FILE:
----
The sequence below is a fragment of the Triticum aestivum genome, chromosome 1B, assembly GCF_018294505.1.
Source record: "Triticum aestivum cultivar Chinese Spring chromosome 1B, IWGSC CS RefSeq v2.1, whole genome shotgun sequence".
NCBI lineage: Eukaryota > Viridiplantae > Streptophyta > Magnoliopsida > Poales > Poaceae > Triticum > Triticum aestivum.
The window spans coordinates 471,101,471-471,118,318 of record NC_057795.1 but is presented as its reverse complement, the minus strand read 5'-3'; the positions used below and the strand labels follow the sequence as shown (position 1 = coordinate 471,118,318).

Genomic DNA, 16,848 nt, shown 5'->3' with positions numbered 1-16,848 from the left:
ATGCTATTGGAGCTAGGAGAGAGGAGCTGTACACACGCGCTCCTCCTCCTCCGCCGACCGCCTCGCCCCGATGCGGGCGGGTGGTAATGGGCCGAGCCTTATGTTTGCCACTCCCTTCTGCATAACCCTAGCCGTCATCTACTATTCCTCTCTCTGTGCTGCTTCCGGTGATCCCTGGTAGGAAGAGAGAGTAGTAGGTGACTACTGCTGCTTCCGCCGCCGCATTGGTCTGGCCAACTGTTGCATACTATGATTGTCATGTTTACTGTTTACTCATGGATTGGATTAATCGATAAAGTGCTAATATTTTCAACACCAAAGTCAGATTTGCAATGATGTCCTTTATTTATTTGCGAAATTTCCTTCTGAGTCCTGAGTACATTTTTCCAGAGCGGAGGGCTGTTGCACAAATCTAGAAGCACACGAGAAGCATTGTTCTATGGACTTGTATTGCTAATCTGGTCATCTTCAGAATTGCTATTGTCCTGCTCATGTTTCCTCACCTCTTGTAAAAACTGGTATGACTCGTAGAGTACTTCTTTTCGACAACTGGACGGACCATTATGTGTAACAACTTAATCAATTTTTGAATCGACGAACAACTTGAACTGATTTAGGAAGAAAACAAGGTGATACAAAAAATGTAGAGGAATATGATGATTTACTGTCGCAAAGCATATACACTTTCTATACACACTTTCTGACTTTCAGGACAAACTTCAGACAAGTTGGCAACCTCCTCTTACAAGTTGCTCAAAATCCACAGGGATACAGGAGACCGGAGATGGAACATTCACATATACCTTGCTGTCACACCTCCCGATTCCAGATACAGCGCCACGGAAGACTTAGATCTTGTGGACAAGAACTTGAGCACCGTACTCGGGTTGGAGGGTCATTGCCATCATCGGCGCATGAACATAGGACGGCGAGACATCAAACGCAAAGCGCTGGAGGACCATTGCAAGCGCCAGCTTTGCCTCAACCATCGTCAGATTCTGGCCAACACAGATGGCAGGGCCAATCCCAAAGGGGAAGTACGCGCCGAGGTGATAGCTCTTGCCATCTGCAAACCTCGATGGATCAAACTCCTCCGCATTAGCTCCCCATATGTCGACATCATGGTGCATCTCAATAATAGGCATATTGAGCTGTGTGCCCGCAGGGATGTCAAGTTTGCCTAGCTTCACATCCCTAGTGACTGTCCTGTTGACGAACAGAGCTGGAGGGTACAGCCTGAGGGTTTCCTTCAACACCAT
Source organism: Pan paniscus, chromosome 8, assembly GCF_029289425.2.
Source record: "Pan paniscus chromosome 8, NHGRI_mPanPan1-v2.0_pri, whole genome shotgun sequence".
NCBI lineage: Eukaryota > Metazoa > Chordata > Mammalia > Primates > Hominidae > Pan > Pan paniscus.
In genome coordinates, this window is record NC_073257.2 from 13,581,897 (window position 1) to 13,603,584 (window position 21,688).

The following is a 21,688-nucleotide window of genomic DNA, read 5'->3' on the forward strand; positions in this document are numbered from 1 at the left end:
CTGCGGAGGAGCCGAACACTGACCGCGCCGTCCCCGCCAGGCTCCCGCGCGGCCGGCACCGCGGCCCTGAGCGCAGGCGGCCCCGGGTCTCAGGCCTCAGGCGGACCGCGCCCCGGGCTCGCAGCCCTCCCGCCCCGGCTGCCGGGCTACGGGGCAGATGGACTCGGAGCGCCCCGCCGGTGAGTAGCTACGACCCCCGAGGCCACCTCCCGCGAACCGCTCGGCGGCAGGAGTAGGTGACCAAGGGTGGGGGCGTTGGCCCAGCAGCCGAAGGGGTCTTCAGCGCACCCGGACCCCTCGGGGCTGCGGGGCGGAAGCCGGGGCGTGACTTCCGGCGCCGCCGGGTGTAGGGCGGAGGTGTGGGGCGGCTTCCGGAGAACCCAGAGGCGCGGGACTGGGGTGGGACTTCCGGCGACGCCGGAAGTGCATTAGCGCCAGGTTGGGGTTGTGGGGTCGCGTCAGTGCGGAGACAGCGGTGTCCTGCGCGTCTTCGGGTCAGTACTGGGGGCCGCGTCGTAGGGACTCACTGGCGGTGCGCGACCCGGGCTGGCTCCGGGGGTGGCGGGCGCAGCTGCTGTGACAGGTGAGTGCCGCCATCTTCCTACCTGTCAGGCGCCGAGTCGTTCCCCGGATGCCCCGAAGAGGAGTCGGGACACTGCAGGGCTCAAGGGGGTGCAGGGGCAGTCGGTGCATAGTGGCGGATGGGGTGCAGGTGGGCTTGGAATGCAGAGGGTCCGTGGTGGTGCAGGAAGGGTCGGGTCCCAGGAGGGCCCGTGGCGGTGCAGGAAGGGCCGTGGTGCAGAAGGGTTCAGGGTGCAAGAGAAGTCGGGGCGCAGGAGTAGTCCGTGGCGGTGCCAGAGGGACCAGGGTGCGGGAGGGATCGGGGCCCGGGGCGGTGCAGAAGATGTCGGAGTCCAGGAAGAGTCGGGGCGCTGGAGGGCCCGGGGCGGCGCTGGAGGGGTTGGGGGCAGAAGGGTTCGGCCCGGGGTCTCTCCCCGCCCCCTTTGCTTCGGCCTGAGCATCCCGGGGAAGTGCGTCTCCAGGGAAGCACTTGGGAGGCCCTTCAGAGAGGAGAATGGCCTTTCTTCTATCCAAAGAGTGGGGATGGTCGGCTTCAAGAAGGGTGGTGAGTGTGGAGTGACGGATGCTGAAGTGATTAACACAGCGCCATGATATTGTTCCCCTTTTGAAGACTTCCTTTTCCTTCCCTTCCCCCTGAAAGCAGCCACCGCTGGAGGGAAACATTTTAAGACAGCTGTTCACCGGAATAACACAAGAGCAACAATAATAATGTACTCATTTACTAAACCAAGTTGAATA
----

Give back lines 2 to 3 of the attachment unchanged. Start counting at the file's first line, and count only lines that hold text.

Source record: "Triticum aestivum cultivar Chinese Spring chromosome 1B, IWGSC CS RefSeq v2.1, whole genome shotgun sequence".
NCBI lineage: Eukaryota > Viridiplantae > Streptophyta > Magnoliopsida > Poales > Poaceae > Triticum > Triticum aestivum.